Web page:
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CHAPTER 3 Hedging Strategies Using Futures
Tutorial 3 - Practice Questions

Problem 3.1.
Under what circumstances are (a) a short hedge and (b) a long hedge appropriate?

A short hedge is appropriate when a company owns an asset and expects to sell that asset in the future. It can also be used when the company does not currently own the asset but expects to do so at some time in the future. A long hedge is appropriate when a company knows it will have to purchase an asset in the future. It can also be used to offset the risk from an existing short position.

Problem 3.2.
Explain what is meant by basis risk when futures contracts are used for hedging.

Basis risk arises from the hedger’s uncertainty as to the difference between the spot price and futures price at the expiration of the hedge.

Problem 3.3.
Explain what is meant by a perfect hedge. Does a perfect hedge always lead to a better outcome than an imperfect hedge? Explain your answer.

A perfect hedge is one that completely eliminates the hedger’s risk. A perfect hedge does not always lead to a better outcome than an imperfect hedge. It just leads to a more certain outcome. Consider a company that hedges its exposure to the price of an asset. Suppose the asset’s price movements prove to be favorable to the company. A perfect hedge totally neutralizes the company’s gain from these favorable price movements. An imperfect hedge, which only partially neutralizes the gains, might well give a better outcome.

Problem 3.5.
Give three reasons why the treasurer of a company might not hedge the company’s exposure to a particular risk. Explain your answer.

(a) If the company’s competitors are not hedging, the treasurer might feel that the company will experience less risk if it does not hedge. (See Table 3.1.) (b) The shareholders might not want the company to hedge because the risks are hedged within their portfolios. (c) If there is a loss on the hedge and a gain from the company’s exposure to the underlying asset, the treasurer might feel that he or she will have difficulty justifying the hedging to other executives within the organization.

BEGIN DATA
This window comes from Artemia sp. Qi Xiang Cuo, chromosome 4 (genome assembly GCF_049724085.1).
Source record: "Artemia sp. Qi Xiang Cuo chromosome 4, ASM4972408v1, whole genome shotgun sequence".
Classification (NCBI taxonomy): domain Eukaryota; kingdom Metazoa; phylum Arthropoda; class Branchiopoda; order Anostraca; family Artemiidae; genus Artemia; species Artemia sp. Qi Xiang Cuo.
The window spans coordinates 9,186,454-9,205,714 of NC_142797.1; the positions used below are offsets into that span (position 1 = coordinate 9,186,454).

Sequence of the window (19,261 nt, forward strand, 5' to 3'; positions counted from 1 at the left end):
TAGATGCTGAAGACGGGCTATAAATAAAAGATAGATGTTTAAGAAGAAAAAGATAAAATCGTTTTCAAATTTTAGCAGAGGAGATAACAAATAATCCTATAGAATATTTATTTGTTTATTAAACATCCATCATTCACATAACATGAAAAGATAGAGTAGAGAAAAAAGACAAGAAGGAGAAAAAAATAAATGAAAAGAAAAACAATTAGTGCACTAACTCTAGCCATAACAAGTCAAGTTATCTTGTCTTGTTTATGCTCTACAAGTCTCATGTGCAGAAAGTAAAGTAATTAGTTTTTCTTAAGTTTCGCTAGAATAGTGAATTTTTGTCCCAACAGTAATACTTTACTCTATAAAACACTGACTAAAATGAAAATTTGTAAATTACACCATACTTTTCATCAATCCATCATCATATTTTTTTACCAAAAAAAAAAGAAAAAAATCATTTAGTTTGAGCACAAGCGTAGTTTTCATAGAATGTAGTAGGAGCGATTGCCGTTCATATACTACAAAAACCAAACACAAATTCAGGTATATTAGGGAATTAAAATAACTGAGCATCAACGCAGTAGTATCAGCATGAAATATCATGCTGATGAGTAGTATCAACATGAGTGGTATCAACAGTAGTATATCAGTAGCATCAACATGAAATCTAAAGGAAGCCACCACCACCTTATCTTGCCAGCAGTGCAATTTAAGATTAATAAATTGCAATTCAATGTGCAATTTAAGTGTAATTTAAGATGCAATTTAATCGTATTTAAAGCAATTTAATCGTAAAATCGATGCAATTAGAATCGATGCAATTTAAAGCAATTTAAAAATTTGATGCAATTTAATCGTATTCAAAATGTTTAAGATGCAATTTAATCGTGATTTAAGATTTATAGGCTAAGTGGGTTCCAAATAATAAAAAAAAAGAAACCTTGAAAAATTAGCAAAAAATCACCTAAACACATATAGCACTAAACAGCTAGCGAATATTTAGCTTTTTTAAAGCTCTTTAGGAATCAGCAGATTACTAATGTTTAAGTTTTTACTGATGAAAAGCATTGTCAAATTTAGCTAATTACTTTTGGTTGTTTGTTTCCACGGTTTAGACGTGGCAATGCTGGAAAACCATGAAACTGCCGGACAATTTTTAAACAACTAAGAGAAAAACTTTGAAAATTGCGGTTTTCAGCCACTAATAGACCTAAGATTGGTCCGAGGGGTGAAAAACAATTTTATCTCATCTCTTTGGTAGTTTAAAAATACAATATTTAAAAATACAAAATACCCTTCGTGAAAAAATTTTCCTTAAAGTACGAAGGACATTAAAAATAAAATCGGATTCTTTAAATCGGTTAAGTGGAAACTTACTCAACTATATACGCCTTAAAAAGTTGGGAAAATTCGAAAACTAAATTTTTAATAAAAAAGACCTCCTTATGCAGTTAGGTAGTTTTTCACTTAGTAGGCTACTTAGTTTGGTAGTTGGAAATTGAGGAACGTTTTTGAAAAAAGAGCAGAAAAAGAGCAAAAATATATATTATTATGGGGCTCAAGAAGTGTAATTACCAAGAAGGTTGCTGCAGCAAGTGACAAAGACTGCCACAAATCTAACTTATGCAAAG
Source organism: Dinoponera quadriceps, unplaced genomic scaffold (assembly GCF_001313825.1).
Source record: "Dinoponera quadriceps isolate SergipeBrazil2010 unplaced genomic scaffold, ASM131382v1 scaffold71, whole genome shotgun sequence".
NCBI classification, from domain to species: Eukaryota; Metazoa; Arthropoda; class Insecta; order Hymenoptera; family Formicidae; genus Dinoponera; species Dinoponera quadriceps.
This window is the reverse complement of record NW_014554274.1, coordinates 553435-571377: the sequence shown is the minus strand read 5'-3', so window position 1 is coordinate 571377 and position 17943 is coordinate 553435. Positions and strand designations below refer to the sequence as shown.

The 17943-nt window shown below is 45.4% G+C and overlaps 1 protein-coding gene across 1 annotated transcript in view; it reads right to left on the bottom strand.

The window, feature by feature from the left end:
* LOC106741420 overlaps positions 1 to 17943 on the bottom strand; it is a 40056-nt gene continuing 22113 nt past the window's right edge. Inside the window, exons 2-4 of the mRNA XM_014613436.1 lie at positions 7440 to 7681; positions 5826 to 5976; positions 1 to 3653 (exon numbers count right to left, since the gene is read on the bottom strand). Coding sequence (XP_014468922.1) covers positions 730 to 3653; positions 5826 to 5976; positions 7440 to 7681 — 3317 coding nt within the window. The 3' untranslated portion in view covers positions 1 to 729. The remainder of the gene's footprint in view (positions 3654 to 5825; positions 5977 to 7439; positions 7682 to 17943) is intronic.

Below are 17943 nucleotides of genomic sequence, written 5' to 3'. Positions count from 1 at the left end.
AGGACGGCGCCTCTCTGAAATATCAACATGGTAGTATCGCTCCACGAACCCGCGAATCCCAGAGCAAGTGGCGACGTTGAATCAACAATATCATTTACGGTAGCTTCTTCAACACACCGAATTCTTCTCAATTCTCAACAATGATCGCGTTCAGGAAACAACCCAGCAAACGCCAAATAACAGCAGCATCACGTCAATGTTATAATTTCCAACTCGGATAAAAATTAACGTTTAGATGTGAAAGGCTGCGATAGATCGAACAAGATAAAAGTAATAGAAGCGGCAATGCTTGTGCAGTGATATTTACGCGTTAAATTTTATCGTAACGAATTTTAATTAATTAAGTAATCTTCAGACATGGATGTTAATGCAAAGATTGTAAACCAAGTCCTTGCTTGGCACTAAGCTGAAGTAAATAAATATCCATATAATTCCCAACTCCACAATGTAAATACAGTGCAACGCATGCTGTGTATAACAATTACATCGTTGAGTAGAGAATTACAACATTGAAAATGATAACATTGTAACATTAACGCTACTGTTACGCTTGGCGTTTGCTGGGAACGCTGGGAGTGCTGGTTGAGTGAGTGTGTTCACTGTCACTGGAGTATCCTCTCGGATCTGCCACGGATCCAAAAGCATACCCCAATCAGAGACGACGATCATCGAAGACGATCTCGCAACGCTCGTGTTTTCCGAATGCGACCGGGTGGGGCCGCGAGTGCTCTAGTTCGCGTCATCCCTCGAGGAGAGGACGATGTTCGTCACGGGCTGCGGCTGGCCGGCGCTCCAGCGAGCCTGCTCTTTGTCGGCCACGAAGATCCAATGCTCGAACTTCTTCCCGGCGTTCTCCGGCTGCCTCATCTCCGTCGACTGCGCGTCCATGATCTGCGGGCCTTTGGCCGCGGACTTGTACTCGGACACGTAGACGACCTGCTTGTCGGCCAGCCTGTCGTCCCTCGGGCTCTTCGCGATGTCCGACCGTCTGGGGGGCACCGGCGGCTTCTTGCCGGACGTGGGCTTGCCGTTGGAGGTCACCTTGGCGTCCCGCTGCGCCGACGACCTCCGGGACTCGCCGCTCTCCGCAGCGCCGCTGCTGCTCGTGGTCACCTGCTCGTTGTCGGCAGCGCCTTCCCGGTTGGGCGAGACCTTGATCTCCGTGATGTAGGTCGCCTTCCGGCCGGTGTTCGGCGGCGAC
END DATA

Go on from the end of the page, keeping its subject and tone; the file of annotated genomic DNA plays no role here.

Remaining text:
Problem 3.7.
A company has a $20 million portfolio with a beta of 1.2. It would like to use futures contracts on the S&P 500 to hedge its risk. The index futures is currently standing at 1080, and each contract is for delivery of $250 times the index. What is the hedge that minimizes risk? What should the company do if it wants to reduce the beta of the portfolio to 0.6?

The formula for the number of contracts that should be shorted gives
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Rounding to the nearest whole number, 89 contracts should be shorted. To reduce the beta to 0.6, half of this position, or a short position in 44 contracts, is required.

Problem 3.8.
In the corn futures contract, the following delivery months are available: March, May, July, September, and December. State the contract that should be used for hedging when the expiration of the hedge is in a) June, b) July, and c) January

A good rule of thumb is to choose a futures contract that has a delivery month as close as possible to, but later than, the month containing the expiration of the hedge. The contracts that should be used are therefore a) July

b) September
c) March

Problem 3.9.
Does a perfect hedge always succeed in locking in the current spot price of an asset for a future transaction? Explain your answer.

No. Consider, for example, the use of a forward contract to hedge a known cash inflow in a foreign currency. The forward contract locks in the forward exchange rate — which is in general different from the spot exchange rate.

Problem 3.10.
Explain why a short hedger’s position improves when the basis strengthens unexpectedly and worsens when the basis weakens unexpectedly.

The basis is the amount by which the spot price exceeds the futures price. A short hedger is long the asset and short futures contracts. The value of...
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